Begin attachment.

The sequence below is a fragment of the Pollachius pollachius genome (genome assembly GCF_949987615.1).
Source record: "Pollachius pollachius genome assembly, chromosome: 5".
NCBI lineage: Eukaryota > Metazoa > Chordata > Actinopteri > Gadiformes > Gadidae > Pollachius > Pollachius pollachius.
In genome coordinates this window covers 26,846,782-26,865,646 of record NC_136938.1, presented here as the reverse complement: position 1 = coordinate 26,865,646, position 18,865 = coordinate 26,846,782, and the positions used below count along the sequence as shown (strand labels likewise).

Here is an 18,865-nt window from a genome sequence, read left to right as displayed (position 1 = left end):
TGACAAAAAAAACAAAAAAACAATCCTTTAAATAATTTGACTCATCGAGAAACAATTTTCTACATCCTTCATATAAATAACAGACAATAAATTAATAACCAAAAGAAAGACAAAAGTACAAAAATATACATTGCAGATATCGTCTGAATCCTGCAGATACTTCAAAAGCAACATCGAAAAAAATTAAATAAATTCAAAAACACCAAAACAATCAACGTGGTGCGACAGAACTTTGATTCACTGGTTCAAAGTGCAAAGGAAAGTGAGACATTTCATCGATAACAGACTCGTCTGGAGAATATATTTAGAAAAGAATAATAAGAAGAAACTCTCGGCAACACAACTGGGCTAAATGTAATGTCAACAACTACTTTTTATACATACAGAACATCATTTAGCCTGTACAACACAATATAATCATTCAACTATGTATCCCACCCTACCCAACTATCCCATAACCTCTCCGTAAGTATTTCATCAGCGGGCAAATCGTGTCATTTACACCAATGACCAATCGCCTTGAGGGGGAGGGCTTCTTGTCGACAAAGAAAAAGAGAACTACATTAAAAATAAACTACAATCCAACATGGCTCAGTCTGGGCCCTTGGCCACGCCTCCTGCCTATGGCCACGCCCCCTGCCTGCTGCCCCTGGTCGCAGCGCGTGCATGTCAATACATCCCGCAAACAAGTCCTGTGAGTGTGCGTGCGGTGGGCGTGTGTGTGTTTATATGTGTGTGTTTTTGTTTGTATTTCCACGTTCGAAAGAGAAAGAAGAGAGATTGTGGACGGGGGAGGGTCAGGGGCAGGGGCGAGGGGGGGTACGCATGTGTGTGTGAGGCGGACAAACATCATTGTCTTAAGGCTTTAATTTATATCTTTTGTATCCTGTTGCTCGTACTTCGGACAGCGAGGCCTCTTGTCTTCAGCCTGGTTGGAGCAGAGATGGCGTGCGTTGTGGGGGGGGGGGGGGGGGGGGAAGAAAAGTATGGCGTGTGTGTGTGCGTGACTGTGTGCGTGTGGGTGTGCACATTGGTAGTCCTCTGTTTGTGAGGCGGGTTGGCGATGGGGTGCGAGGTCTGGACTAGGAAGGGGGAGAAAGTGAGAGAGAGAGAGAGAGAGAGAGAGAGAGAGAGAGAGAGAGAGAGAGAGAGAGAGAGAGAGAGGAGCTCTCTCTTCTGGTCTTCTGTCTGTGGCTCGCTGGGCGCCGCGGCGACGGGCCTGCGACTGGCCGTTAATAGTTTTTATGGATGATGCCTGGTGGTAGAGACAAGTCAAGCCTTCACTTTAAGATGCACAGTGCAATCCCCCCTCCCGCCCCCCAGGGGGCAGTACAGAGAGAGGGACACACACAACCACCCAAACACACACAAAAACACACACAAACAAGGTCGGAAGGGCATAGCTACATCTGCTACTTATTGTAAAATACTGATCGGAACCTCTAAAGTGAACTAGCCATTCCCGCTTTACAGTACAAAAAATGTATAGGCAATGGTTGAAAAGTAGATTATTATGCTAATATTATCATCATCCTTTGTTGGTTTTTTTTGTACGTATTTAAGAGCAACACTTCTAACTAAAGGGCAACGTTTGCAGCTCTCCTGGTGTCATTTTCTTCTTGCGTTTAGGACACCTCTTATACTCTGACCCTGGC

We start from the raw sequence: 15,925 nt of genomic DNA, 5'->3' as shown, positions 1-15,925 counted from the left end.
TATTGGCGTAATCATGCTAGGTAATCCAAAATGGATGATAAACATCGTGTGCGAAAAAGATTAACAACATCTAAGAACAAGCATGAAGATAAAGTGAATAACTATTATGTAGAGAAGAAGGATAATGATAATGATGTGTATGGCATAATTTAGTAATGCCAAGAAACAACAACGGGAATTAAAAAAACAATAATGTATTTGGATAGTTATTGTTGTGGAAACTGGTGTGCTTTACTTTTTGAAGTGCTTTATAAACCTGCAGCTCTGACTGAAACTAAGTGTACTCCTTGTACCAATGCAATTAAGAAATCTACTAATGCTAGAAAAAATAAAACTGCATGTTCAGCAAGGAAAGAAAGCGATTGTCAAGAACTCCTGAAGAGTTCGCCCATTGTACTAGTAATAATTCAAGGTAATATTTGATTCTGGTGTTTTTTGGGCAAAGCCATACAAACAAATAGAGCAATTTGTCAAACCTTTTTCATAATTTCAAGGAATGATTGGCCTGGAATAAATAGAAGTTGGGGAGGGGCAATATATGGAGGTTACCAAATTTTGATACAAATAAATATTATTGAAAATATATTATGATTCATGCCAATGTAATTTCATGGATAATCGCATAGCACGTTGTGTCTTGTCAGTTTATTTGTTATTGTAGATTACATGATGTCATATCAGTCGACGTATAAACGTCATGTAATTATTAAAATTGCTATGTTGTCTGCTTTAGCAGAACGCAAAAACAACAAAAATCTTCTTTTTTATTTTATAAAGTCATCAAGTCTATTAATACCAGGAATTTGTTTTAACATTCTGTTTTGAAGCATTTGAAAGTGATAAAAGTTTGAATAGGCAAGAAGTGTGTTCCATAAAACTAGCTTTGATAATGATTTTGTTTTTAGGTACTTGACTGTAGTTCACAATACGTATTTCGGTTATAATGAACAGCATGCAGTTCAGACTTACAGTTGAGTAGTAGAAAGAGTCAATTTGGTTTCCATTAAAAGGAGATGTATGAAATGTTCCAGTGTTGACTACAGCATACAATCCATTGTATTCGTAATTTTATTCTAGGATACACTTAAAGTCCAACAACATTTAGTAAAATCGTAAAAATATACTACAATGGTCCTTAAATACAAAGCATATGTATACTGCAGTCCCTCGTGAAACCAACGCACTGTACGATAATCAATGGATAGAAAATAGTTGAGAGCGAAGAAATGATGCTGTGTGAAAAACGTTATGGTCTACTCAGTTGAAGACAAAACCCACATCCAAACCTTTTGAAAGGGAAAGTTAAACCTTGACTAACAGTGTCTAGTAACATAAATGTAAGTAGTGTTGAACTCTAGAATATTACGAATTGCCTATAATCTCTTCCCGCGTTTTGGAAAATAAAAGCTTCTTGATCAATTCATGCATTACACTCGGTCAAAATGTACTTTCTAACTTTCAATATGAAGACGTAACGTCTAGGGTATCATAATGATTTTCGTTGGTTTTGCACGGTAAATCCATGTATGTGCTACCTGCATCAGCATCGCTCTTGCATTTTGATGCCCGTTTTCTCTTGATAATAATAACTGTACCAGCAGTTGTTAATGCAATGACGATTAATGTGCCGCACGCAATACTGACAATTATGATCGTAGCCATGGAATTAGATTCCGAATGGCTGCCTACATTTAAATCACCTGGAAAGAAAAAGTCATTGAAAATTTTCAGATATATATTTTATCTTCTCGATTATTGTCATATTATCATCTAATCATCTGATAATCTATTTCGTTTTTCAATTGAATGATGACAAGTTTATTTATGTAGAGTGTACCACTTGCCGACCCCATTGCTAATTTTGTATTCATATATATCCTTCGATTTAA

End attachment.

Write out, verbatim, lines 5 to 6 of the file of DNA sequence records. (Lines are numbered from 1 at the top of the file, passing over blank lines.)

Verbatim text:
Here is an 18,865-nt window from a genome sequence, read left to right as displayed (position 1 = left end):
TGACAAAAAAAACAAAAAAACAATCCTTTAAATAATTTGACTCATCGAGAAACAATTTTCTACATCCTTCATATAAATAACAGACAATAAATTAATAACCAAAAGAAAGACAAAAGTACAAAAATATACATTGCAGATATCGTCTGAATCCTGCAGATACTTCAAAAGCAACATCGAAAAAAATTAAATAAATTCAAAAACACCAAAACAATCAACGTGGTGCGACAGAACTTTGATTCACTGGTTCAAAGTGCAAAGGAAAGTGAGACATTTCATCGATAACAGACTCGTCTGGAGAATATATTTAGAAAAGAATAATAAGAAGAAACTCTCGGCAACACAACTGGGCTAAATGTAATGTCAACAACTACTTTTTATACATACAGAACATCATTTAGCCTGTACAACACAATATAATCATTCAACTATGTATCCCACCCTACCCAACTATCCCATAACCTCTCCGTAAGTATTTCATCAGCGGGCAAATCGTGTCATTTACACCAATGACCAATCGCCTTGAGGGGGAGGGCTTCTTGTCGACAAAGAAAAAGAGAACTACATTAAAAATAAACTACAATCCAACATGGCTCAGTCTGGGCCCTTGGCCACGCCTCCTGCCTATGGCCACGCCCCCTGCCTGCTGCCCCTGGTCGCAGCGCGTGCATGTCAATACATCCCGCAAACAAGTCCTGTGAGTGTGCGTGCGGTGGGCGTGTGTGTGTTTATATGTGTGTGTTTTTGTTTGTATTTCCACGTTCGAAAGAGAAAGAAGAGAGATTGTGGACGGGGGAGGGTCAGGGGCAGGGGCGAGGGGGGGTACGCATGTGTGTGTGAGGCGGACAAACATCATTGTCTTAAGGCTTTAATTTATATCTTTTGTATCCTGTTGCTCGTACTTCGGACAGCGAGGCCTCTTGTCTTCAGCCTGGTTGGAGCAGAGATGGCGTGCGTTGTGGGGGGGGGGGGGGGGGGGGAAGAAAAGTATGGCGTGTGTGTGTGCGTGACTGTGTGCGTGTGGGTGTGCACATTGGTAGTCCTCTGTTTGTGAGGCGGGTTGGCGATGGGGTGCGAGGTCTGGACTAGGAAGGGGGAGAAAGTGAGAGAGAGAGAGAGAGAGAGAGAGAGAGAGAGAGAGAGAGAGAGAGAGAGAGAGAGAGAGAGGAGCTCTCTCTTCTGGTCTTCTGTCTGTGGCTCGCTGGGCGCCGCGGCGACGGGCCTGCGACTGGCCGTTAATAGTTTTTATGGATGATGCCTGGTGGTAGAGACAAGTCAAGCCTTCACTTTAAGATGCACAGTGCAATCCCCCCTCCCGCCCCCCAGGGGGCAGTACAGAGAGAGGGACACACACAACCACCCAAACACACACAAAAACACACACAAACAAGGTCGGAAGGGCATAGCTACATCTGCTACTTATTGTAAAATACTGATCGGAACCTCTAAAGTGAACTAGCCATTCCCGCTTTACAGTACAAAAAATGTATAGGCAATGGTTGAAAAGTAGATTATTATGCTAATATTATCATCATCCTTTGTTGGTTTTTTTTGTACGTATTTAAGAGCAACACTTCTAACTAAAGGGCAACGTTTGCAGCTCTCCTGGTGTCATTTTCTTCTTGCGTTTAGGACACCTCTTATACTCTGACCCTGGC